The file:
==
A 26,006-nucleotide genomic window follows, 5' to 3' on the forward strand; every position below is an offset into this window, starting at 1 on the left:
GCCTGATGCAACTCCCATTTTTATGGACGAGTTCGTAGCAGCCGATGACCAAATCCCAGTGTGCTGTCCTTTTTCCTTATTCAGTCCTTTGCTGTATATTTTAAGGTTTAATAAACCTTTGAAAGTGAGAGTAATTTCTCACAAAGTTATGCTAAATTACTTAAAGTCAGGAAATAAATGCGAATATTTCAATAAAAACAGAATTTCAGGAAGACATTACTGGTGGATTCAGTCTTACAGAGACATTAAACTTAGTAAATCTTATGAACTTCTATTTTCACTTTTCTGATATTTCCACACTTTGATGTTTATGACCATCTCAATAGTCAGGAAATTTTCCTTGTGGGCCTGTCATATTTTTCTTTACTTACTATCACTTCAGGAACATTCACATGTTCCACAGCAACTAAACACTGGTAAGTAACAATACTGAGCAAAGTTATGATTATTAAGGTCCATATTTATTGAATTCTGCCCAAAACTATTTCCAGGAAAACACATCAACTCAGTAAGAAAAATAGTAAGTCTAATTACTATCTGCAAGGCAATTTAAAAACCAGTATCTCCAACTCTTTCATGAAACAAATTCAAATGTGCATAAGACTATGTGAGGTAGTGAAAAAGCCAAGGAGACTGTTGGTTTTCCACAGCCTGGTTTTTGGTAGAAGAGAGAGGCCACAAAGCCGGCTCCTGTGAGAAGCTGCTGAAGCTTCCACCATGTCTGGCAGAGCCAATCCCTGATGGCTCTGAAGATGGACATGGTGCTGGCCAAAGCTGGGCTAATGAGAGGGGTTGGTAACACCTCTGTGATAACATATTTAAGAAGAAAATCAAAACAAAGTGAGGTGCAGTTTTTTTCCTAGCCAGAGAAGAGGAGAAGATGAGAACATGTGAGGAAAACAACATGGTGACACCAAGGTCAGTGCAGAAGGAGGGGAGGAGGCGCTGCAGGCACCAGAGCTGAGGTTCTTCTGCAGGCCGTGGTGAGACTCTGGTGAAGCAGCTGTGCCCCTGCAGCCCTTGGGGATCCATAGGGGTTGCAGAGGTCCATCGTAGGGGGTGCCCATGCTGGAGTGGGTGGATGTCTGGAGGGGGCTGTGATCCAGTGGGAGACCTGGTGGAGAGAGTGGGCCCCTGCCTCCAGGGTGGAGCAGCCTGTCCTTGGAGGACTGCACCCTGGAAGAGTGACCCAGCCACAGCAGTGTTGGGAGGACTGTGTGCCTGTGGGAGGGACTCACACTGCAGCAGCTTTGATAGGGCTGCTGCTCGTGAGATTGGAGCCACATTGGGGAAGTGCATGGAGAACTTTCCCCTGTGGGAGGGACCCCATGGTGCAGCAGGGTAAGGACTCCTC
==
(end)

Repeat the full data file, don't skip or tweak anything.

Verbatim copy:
A 26,006-nucleotide genomic window follows, 5' to 3' on the forward strand; every position below is an offset into this window, starting at 1 on the left:
GCCTGATGCAACTCCCATTTTTATGGACGAGTTCGTAGCAGCCGATGACCAAATCCCAGTGTGCTGTCCTTTTTCCTTATTCAGTCCTTTGCTGTATATTTTAAGGTTTAATAAACCTTTGAAAGTGAGAGTAATTTCTCACAAAGTTATGCTAAATTACTTAAAGTCAGGAAATAAATGCGAATATTTCAATAAAAACAGAATTTCAGGAAGACATTACTGGTGGATTCAGTCTTACAGAGACATTAAACTTAGTAAATCTTATGAACTTCTATTTTCACTTTTCTGATATTTCCACACTTTGATGTTTATGACCATCTCAATAGTCAGGAAATTTTCCTTGTGGGCCTGTCATATTTTTCTTTACTTACTATCACTTCAGGAACATTCACATGTTCCACAGCAACTAAACACTGGTAAGTAACAATACTGAGCAAAGTTATGATTATTAAGGTCCATATTTATTGAATTCTGCCCAAAACTATTTCCAGGAAAACACATCAACTCAGTAAGAAAAATAGTAAGTCTAATTACTATCTGCAAGGCAATTTAAAAACCAGTATCTCCAACTCTTTCATGAAACAAATTCAAATGTGCATAAGACTATGTGAGGTAGTGAAAAAGCCAAGGAGACTGTTGGTTTTCCACAGCCTGGTTTTTGGTAGAAGAGAGAGGCCACAAAGCCGGCTCCTGTGAGAAGCTGCTGAAGCTTCCACCATGTCTGGCAGAGCCAATCCCTGATGGCTCTGAAGATGGACATGGTGCTGGCCAAAGCTGGGCTAATGAGAGGGGTTGGTAACACCTCTGTGATAACATATTTAAGAAGAAAATCAAAACAAAGTGAGGTGCAGTTTTTTTCCTAGCCAGAGAAGAGGAGAAGATGAGAACATGTGAGGAAAACAACATGGTGACACCAAGGTCAGTGCAGAAGGAGGGGAGGAGGCGCTGCAGGCACCAGAGCTGAGGTTCTTCTGCAGGCCGTGGTGAGACTCTGGTGAAGCAGCTGTGCCCCTGCAGCCCTTGGGGATCCATAGGGGTTGCAGAGGTCCATCGTAGGGGGTGCCCATGCTGGAGTGGGTGGATGTCTGGAGGGGGCTGTGATCCAGTGGGAGACCTGGTGGAGAGAGTGGGCCCCTGCCTCCAGGGTGGAGCAGCCTGTCCTTGGAGGACTGCACCCTGGAAGAGTGACCCAGCCACAGCAGTGTTGGGAGGACTGTGTGCCTGTGGGAGGGACTCACACTGCAGCAGCTTTGATAGGGCTGCTGCTCGTGAGATTGGAGCCACATTGGGGAAGTGCATGGAGAACTTTCCCCTGTGGGAGGGACCCCATGGTGCAGCAGGGTAAGGACTCCTC